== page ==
Review by Kate Gaul
New Ghosts Theatre Company present a newly minted play “Hush” at Flightpath theatre. Written by Ciella Williams and directed by Lucy Clements this new work offers an entirely fitting female perspective on birthing and babies – why have them, is anyone ever really ready for motherhood and the pain of loss when your dreams can’t come true.
Inside a Darwin natal hospital two young women prepare to give birth. An outstanding Zoe Jensen brings humour, daring and grit to the role of Ainsley. Ainsley is waiting for a C-section given that her feisty baby won’t turn around. She’s got a bastard for a partner who is denying paternity. A straight talking, practical woman who genuinely befriends the less stable Nina.
Clementine Anderson has a tricky job in her role of difficult patient Nina. Bed bound, wrestling with her unknown future (should she keep the premature baby?) and dropping in and out of reality, Nina is a the mercy of forces she can’t always control. As the play takes a while to get off the ground and Nina’s dilemma is the centre of the drama it’s a tribute to Clementine Anderson’s talent that we still care about Nina after a long 80 minutes or so when the character has so little agency.
Nina’s mum is played by Sasha Dyer. She’s an illusion who appears to her daughter. Her function is to be a sounding board for Nina’s options as Nina revisits her past and a typically turbulent mother-daughter relationship. Another visitor is friend Bee (an excellent Stella Ye). She’s a fun loving, free spirited hit-the-road type girl who’s all for Nina giving up the baby. But on her second visit she’s badly battered and bruised. It is left to the audience to decide whether this is an illusion or not – a possible future for Nina or an unresolved, violent event of the past?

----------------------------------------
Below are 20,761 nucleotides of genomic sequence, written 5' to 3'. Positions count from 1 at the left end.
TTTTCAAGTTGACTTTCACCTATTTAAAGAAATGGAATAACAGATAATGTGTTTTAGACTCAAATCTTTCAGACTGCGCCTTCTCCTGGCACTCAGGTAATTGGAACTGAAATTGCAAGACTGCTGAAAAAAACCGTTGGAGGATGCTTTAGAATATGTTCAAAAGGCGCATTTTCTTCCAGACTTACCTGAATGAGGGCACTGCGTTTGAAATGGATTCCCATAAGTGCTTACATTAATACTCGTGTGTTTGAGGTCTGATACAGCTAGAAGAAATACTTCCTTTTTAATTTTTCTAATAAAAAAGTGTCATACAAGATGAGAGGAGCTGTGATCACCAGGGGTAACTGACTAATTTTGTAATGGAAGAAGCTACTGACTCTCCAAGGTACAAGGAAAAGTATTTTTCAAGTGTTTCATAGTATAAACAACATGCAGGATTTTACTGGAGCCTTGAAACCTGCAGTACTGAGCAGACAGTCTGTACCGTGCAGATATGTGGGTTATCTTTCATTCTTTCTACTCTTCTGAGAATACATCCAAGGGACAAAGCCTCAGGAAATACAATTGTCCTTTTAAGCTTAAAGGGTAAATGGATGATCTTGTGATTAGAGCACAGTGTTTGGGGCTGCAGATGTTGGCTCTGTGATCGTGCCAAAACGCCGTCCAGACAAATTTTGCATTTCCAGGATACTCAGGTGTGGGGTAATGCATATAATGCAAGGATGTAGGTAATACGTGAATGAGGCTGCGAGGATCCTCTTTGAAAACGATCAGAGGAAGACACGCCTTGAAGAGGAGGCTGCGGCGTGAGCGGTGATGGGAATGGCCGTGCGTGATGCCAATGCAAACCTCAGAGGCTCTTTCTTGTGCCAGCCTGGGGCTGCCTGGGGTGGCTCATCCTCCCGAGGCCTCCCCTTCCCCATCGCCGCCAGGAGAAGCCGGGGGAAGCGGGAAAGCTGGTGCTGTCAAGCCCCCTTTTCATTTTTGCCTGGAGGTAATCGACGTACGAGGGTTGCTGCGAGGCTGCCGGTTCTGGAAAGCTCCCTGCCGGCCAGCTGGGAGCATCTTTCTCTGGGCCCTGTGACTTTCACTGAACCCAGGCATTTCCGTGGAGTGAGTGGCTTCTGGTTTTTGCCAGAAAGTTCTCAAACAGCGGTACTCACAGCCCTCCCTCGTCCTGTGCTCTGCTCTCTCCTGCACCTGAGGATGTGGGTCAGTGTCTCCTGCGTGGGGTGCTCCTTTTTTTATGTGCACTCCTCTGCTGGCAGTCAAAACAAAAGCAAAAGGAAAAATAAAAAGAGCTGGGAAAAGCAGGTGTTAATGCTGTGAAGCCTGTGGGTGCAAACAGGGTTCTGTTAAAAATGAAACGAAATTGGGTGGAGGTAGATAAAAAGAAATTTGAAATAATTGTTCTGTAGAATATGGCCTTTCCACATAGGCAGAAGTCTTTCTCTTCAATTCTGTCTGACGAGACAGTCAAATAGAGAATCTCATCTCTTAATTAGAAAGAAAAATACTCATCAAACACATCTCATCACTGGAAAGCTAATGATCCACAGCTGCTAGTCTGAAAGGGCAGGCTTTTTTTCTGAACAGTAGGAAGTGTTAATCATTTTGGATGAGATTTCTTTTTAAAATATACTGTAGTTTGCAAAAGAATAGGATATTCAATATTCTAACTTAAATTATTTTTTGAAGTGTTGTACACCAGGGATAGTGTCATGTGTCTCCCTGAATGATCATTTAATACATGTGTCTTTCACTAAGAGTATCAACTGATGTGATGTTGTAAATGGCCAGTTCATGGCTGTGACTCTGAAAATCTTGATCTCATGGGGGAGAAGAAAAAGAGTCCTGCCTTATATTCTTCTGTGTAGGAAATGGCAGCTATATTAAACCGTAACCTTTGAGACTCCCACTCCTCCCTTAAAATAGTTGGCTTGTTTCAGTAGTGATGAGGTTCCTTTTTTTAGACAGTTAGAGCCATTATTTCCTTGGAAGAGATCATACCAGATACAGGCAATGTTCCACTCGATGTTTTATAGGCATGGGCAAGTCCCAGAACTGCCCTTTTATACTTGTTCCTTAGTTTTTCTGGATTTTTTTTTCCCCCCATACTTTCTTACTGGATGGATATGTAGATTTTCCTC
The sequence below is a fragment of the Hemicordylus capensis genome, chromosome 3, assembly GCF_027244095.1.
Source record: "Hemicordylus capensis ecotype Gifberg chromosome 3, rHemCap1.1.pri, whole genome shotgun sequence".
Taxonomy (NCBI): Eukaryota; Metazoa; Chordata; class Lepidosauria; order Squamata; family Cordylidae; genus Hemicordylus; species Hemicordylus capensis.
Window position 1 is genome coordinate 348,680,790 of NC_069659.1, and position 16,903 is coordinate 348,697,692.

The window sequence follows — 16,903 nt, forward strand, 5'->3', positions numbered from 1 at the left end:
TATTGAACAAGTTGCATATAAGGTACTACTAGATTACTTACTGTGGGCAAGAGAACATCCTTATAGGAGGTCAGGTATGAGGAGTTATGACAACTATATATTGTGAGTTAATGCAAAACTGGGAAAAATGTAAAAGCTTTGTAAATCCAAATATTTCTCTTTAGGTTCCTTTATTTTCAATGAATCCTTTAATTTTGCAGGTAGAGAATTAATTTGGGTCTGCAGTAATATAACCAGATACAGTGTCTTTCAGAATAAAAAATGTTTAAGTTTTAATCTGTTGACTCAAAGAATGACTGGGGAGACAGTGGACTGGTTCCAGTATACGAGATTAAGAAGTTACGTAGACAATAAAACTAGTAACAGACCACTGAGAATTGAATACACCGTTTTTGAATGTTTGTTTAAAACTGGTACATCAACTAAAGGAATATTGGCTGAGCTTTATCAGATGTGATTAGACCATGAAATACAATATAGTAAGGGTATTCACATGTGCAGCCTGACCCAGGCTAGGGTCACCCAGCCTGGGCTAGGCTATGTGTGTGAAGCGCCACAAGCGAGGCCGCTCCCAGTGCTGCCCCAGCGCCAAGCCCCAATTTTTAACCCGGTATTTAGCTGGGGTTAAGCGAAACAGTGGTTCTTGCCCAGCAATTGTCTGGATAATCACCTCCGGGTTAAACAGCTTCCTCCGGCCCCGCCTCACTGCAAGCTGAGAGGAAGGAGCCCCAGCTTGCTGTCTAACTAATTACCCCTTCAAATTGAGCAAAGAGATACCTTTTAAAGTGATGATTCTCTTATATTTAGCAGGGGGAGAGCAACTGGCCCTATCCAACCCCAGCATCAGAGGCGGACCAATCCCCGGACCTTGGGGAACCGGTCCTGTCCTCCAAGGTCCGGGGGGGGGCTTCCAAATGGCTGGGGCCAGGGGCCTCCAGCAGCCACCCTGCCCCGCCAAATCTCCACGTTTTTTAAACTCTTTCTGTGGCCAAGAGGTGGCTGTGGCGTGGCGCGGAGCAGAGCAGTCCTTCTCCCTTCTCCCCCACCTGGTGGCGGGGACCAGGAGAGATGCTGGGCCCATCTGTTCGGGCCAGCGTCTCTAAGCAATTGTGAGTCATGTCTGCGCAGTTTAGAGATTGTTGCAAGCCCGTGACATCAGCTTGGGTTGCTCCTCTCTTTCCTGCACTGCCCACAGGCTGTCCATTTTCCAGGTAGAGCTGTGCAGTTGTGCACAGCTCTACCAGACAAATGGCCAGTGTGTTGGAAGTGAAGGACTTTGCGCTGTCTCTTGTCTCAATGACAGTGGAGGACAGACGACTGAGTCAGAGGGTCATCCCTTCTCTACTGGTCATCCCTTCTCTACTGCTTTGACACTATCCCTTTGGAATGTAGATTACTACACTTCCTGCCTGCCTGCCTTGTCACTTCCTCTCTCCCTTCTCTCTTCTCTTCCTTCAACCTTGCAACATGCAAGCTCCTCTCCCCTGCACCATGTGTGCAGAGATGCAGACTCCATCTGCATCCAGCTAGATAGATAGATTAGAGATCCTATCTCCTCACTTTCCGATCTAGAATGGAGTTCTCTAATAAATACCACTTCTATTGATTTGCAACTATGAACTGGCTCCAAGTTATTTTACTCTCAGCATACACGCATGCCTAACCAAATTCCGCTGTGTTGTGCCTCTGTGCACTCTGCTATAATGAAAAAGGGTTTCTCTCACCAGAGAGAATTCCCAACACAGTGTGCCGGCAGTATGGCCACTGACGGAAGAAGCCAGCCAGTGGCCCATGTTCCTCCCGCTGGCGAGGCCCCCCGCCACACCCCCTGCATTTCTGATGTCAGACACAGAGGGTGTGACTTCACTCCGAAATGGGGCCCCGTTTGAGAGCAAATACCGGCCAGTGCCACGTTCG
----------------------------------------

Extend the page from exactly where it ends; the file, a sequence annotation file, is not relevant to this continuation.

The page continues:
No play set in a hospital would be complete without a nurse. In “Hush” we have an engaging Rachael Chisholm - a nurse helping Nina with the immediate medical situation but also with making a decision about a termination, adoption or Nina’s keeping the child. But this is a nurse with a desperate need for a child herself, which complicates her nurse-patient relationships. Rachel Chisholm adeptly created a world outside the hospital room; a deep and hidden need; and a professional softness and caring that helped give the sense that time was moving on outside the waiting game inside the hospital room.
“Hush” is about choices and forgiveness. It shines a light on one of life’s great mysteries and miracles – that of childbirth. The work is sensitively directed by Lucy Clements. Ciella Williams’ dialogue is easy and feels truthful in the mouths of this array of characters. The play, however, plods through the various dilemmas of each character before getting to the crux of the dramatic conflicts. It’s great to get a new work up in front of an audience – you see what you’ve got. I’d take this one back to the drawing board for a restructure, edit and polish
Image Credit: Clare Hawley